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YouTube on Tuesday banned Sen. Rand Paul (R-Ky.) from posting videos on its platform for one week, saying a video he shared to his official channel violated the company’s policy on COVID-19 medical misinformation.
The video, in which Paul said cloth masks are ineffective in preventing transmission of the coronavirus, was also the second on his channel to be removed by YouTube this month.
The weeklong ban marks the first strike against Paul, a YouTube spokesperson said in a statement. If he violates the policy again within 90 days, he will receive a second strike and will be unable to upload a video for two weeks. A third strike would result in a permanent suspension of his account.
“We apply our policies consistently across the platform, regardless of speaker or political views, and we make exceptions for videos that have additional context such as countervailing views from local health authorities,” the YouTube spokesperson said.
Last week, Twitter removed a video of an interview Paul gave to far-right media outlet Newsmax that he then posted on his channel. In the interview, Paul said “there’s no value” in wearing masks.
The most recent video removed featured Paul once again criticizing the use of certain masks to curb the transmission of the virus.
“Most of the masks you get over the counter don’t work,” Paul said. “They don’t prevent infection.” Later in the video, he added, “Trying to shape human behavior isn’t the same as following the actual science, which tells us that cloth masks don’t work.”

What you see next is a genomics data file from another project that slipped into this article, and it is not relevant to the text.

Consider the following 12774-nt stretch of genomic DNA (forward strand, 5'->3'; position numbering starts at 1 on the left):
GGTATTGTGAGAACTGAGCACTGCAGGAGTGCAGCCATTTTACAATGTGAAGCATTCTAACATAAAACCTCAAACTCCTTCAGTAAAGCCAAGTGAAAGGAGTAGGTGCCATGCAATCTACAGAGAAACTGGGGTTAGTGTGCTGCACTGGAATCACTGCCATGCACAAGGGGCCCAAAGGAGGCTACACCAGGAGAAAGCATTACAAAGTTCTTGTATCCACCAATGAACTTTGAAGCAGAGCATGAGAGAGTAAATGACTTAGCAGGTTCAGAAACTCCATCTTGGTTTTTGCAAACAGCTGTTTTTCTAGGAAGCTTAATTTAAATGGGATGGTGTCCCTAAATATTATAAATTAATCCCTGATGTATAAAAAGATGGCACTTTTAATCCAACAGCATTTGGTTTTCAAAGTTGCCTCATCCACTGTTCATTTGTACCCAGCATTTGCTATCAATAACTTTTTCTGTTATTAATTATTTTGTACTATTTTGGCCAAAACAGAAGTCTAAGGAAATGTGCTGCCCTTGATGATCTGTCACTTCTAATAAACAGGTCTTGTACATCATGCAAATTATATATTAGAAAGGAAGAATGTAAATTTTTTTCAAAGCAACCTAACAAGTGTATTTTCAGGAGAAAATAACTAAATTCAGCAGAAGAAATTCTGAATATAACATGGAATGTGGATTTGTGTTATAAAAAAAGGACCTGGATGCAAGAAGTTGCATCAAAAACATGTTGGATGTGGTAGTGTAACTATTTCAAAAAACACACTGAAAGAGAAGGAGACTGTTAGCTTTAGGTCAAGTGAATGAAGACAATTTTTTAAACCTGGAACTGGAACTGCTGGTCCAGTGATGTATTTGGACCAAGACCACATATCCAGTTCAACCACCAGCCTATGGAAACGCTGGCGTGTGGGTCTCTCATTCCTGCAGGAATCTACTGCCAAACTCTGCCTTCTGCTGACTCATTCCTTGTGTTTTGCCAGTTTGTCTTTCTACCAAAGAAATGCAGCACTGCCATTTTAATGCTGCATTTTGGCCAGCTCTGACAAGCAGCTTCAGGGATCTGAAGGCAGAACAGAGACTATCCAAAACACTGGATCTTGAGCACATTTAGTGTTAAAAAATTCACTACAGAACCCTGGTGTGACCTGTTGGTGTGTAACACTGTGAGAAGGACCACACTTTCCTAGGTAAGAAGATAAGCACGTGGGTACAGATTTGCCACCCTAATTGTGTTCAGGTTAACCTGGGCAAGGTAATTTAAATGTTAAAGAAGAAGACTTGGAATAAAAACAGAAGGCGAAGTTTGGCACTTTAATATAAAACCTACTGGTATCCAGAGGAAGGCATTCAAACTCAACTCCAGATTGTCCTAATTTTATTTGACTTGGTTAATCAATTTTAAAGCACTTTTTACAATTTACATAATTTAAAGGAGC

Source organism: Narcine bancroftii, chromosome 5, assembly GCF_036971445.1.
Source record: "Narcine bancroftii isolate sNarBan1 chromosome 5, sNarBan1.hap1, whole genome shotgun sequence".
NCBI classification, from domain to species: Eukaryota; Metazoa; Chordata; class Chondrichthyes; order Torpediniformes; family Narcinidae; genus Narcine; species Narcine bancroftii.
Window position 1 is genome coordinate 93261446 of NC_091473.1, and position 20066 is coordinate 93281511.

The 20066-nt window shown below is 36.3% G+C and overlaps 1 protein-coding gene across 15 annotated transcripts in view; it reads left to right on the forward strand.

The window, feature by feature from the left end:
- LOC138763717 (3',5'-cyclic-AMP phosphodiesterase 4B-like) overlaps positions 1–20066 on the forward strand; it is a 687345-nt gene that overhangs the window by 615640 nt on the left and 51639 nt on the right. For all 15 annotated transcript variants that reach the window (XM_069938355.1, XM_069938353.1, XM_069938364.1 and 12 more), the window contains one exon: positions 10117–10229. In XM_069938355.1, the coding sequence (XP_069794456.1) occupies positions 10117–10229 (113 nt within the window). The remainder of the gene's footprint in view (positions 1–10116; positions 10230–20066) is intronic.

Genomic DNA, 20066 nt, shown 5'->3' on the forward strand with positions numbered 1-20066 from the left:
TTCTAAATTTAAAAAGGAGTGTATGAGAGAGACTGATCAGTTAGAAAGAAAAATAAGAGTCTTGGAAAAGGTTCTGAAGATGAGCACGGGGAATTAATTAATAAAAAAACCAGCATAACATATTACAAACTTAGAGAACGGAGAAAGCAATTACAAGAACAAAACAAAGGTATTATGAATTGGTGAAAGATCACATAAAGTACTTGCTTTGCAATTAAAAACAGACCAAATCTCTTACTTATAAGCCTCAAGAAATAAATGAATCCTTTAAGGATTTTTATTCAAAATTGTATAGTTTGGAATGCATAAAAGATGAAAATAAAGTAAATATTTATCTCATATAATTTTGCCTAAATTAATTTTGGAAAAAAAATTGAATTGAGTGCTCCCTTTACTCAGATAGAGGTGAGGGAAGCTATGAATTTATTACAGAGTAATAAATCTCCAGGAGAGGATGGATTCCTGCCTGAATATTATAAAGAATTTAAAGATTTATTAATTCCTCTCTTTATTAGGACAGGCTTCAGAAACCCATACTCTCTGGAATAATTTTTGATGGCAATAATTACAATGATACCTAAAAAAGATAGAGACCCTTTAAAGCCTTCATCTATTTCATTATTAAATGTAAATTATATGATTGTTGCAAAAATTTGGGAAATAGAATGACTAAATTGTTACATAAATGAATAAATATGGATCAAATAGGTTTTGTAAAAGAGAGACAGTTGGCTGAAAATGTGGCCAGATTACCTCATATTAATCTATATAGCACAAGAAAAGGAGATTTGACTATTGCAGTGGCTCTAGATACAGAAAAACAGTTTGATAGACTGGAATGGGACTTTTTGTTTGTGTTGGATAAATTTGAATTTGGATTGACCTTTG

Many doctors and public health experts have said masks are helpful at least in part in slowing the spread of COVID-19. Still, some epidemiologists ― such as Michael Osterholm, a member of President Joe Biden’s COVID-19 advisory board ― have said cloth masks are not nearly as effective as N95 masks in limiting contagion.
Paul on Tuesday called his temporary YouTube suspension a “badge of honor.”
“Leftwing cretins at Youtube banning me for 7 days for a video that quotes 2 peer reviewed articles saying cloth masks don’t work,” Paul tweeted.
On Monday, Twitter suspended Rep. Marjorie Taylor Greene’s account after the Georgia congresswoman tweeted that the Food and Drug Administration “should not approve the covid vaccines.”
“These vaccines are failing and do not reduce the spread of the virus and neither do masks,” Greene wrote. “There are too many reports of infection and spread of COVID-19 among vaccinated people.”
The coronavirus vaccines available in the U.S. — which are all effective at protecting people from serious illness or death — have been granted emergency use authorization, and the FDA is moving toward full authorization.
This article originally appeared on HuffPost and has been updated.